Tuesday, February 26, 2013

Scientism and other Straw Men

Ian Hutchinson is participating at a Veritas Forum event here at University of Pennsylvania tomorrow and I've been doing a fair amount of research in preparation for the discussion afterwards.

Hutchinson typically has only one issue that he talks about: "Scientism."

Scientism as Hutchinson defines it is "the belief that the only meaningful knowledge is science." Even though he readily admits that almost no one says that's their position, he still believes it is pervasive in our culture.

But Hutchinson, as an applied physicist, clearly defines science to be only the "hard" natural sciences like Physics and Chemistry. Defined this way, clearly there is knowledge beyond science and believing science can explain everything is absolutely ridiculous.

But whenever Hutchinson gives an example of "scientism" they invariably means something entirely different by "science." Usually when a freethinker or skeptic refers to science, we mean science in a much broader sense: a systematic method of discerning knowledge while accounting for cognitive biases. Psychology, history, and sociology for example (fields at which science is incompetent according to Hutchinson) are systematic academic disciplines that produce experimental results that can be externally verified just like any hard science.

Even then, most skeptics wouldn't say science is the only way of knowing (though we'll often say justifiably that it's the best we've come up with so far).

It seems to me that Hutchinson is setting up a strawman in all sincerity. I accept that he believes scientism is a big problem in our society, but I also think he is completely wrong and attacking a boogieman.

So why is he doing it? What's his motivation? Why continue to push this one issue to the exclusion of all others?

To understand, I think we have to look more broadly at attempts to reconcile faith with science. In general, I've observed five different approaches to this problem that fall roughly on a spectrum.

1. Faith should be discarded outright (Harris, Dawkins, etc)
First is the common view among the New Atheists that in the conflict between science and faith, science should always win. Moreover, since this is always the case and science is getting better and better, why preserve faith at all?

2. Science's presumption of naturalism is too restrictive. We should allow supernatural explanations into science (Behe/Intelligent Design)
Proponents of this reconciliation argue that science restricts itself unnecessarily to naturalism and should begin to include supernatural elements. "If the actual answer is beyond the natural world," they reason "why should science be forever forbidden from accepting that?" This is a ploy to capitalize on the popularity and success of science. While they still privately hold to faith as the primary source of their knowledge in these realms, they believe that science would justify their faith if only it where not constrained to what we can observe, test, and falsify.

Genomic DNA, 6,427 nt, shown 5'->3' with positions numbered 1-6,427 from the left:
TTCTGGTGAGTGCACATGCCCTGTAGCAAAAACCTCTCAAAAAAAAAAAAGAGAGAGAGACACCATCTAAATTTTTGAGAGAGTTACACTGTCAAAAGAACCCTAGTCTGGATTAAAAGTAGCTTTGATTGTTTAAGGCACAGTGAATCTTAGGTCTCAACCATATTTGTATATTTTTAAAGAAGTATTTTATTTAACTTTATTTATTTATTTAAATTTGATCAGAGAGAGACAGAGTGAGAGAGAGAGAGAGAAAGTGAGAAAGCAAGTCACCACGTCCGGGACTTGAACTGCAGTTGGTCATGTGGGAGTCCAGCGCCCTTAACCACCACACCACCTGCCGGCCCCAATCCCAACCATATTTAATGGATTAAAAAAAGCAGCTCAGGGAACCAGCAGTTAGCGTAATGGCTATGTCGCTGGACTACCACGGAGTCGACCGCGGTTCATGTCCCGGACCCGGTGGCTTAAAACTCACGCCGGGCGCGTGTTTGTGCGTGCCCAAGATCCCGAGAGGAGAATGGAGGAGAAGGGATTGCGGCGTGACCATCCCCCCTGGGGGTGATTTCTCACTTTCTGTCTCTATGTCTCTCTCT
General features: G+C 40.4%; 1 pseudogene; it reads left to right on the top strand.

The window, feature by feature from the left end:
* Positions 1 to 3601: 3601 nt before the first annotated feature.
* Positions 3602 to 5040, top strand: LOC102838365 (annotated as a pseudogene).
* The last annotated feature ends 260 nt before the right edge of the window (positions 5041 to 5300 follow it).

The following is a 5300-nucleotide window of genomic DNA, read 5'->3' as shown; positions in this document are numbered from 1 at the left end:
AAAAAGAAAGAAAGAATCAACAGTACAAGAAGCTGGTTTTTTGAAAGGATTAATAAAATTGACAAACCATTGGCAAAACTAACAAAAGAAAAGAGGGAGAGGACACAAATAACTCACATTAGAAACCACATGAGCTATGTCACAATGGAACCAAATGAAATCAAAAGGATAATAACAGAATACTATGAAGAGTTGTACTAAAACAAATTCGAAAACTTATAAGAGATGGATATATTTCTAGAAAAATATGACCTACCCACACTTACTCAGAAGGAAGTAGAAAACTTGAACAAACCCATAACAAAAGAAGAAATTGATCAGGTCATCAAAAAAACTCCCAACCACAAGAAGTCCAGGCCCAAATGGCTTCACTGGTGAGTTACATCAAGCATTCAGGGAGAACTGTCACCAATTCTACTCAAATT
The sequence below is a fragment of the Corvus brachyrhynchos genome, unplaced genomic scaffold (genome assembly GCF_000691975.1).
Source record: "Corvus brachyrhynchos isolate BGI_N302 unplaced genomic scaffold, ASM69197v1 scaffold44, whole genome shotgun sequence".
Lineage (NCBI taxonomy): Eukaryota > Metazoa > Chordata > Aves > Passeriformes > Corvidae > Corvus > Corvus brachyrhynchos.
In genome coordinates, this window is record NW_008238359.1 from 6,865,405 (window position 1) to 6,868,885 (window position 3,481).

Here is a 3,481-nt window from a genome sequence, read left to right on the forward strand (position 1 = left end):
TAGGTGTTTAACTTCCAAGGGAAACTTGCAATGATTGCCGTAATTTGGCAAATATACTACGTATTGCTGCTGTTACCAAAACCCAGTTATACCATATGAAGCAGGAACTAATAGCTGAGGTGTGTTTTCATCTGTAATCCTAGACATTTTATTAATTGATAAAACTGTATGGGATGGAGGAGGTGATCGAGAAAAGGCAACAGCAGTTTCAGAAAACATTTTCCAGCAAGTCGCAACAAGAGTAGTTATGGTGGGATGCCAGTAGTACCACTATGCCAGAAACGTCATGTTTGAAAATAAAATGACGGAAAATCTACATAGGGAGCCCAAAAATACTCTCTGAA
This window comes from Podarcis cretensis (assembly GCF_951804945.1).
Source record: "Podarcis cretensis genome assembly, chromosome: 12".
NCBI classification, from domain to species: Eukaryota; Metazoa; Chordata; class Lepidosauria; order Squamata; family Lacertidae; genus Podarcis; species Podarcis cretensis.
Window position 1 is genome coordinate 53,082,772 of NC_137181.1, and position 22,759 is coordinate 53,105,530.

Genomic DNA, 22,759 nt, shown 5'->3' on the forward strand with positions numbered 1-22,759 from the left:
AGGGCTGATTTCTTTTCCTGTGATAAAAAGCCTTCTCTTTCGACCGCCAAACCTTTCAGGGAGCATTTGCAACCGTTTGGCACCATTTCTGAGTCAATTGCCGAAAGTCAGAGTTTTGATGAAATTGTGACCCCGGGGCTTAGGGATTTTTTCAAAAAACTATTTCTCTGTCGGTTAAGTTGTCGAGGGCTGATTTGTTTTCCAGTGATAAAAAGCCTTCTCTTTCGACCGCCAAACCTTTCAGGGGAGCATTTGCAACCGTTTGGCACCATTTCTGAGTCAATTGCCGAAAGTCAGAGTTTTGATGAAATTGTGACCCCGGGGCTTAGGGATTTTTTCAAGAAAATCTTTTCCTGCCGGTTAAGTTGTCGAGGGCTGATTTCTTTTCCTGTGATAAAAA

3. Science and Faith are Non-Overlapping MagisteriA (NOMA/Gould).
Steven J Gould is the most well known popularizer of NOMA, arguing that faith deals in realms science can't touch (the supernatural) and at the same time faith doesn't touch the natural realm where science is king. On this view, questions of faith can't be formulated scientifically so they cannot be in conflict.

4. Shrink science with accusations of scientism and restrict it to the hard sciences (Hutchinson)
People taking this track will hold up science as a paragon of human ingenuity and progress, but only in very narrow specific fields. Meanwhile, they will paint every other field as inaccessible to science. They claim that science has exploded the boundaries of its validity when it tries to address historical claims (like can a dead man come back to life), sociological claims (like is religion purely a product of culture), psychological claims (like is glossolalia meaningless babble).

See the pattern here? Hutchinson is an extreme example of this because he narrows science so much, but many religious scientists make valiant attempts to keep some gap in scientific knowledge available for God to act in the world. Ken Miller for example leaves the randomness of quantum mechanics up to God's will, by which he can control all of reality through subtle undetectable methods.

5. Discard science altogether (Answers in Genesis) 
This is the young earth creationist approach of decrying science as a flawed human endeavor and holding up faith and revelation as the only valid path to knowledge.

Except for the first and last approaches that completely reject one or the other, each of these tries to rectify the apparent conflict between faith and empiricism without destroying either. Why has Hutchinson gone with option 4? Because he recognizes that including supernaturalism into science (a la Behe) would destroy it utterly, and as a scientist he doesn't want that. Instead, he wants to leave room for Purpose in a world that could potentially be described in a completely deterministic and purposeless way. 

By barring science from touching on any human characteristics such as imagination, judgement, morality, free will, or meaning of life, he intends to leave the door open for God to enter in with those answers.

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